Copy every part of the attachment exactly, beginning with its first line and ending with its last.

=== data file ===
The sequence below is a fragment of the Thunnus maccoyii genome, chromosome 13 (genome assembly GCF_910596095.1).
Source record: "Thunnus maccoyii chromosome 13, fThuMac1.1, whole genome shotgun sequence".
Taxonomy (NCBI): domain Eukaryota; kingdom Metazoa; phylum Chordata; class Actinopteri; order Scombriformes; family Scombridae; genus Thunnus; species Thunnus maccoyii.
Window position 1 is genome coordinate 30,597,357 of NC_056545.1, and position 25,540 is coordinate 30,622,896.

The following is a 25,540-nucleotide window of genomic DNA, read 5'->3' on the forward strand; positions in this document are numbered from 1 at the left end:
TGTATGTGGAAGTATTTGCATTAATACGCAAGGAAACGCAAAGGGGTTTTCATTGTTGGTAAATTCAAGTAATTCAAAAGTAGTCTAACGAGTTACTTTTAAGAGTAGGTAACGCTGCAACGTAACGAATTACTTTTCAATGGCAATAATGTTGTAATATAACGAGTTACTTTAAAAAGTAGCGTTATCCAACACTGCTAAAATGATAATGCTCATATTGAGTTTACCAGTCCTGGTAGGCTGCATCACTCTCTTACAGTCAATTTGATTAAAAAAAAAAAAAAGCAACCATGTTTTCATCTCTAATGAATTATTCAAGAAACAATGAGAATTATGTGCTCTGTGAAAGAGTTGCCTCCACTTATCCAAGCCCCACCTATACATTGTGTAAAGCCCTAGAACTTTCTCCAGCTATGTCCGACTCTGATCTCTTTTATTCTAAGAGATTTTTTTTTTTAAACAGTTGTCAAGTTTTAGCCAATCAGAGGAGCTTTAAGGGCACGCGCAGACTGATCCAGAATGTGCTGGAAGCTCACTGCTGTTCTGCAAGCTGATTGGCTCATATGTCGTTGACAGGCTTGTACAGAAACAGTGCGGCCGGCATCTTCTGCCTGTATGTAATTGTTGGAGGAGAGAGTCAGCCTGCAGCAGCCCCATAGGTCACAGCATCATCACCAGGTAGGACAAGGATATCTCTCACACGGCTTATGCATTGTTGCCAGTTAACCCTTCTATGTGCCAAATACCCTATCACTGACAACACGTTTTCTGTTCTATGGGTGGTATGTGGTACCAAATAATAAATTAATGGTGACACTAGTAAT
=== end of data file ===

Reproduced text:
The sequence below is a fragment of the Thunnus maccoyii genome, chromosome 13 (genome assembly GCF_910596095.1).
Source record: "Thunnus maccoyii chromosome 13, fThuMac1.1, whole genome shotgun sequence".
Taxonomy (NCBI): domain Eukaryota; kingdom Metazoa; phylum Chordata; class Actinopteri; order Scombriformes; family Scombridae; genus Thunnus; species Thunnus maccoyii.
Window position 1 is genome coordinate 30,597,357 of NC_056545.1, and position 25,540 is coordinate 30,622,896.

The following is a 25,540-nucleotide window of genomic DNA, read 5'->3' on the forward strand; positions in this document are numbered from 1 at the left end:
TGTATGTGGAAGTATTTGCATTAATACGCAAGGAAACGCAAAGGGGTTTTCATTGTTGGTAAATTCAAGTAATTCAAAAGTAGTCTAACGAGTTACTTTTAAGAGTAGGTAACGCTGCAACGTAACGAATTACTTTTCAATGGCAATAATGTTGTAATATAACGAGTTACTTTAAAAAGTAGCGTTATCCAACACTGCTAAAATGATAATGCTCATATTGAGTTTACCAGTCCTGGTAGGCTGCATCACTCTCTTACAGTCAATTTGATTAAAAAAAAAAAAAAGCAACCATGTTTTCATCTCTAATGAATTATTCAAGAAACAATGAGAATTATGTGCTCTGTGAAAGAGTTGCCTCCACTTATCCAAGCCCCACCTATACATTGTGTAAAGCCCTAGAACTTTCTCCAGCTATGTCCGACTCTGATCTCTTTTATTCTAAGAGATTTTTTTTTTTAAACAGTTGTCAAGTTTTAGCCAATCAGAGGAGCTTTAAGGGCACGCGCAGACTGATCCAGAATGTGCTGGAAGCTCACTGCTGTTCTGCAAGCTGATTGGCTCATATGTCGTTGACAGGCTTGTACAGAAACAGTGCGGCCGGCATCTTCTGCCTGTATGTAATTGTTGGAGGAGAGAGTCAGCCTGCAGCAGCCCCATAGGTCACAGCATCATCACCAGGTAGGACAAGGATATCTCTCACACGGCTTATGCATTGTTGCCAGTTAACCCTTCTATGTGCCAAATACCCTATCACTGACAACACGTTTTCTGTTCTATGGGTGGTATGTGGTACCAAATAATAAATTAATGGTGACACTAGTAAT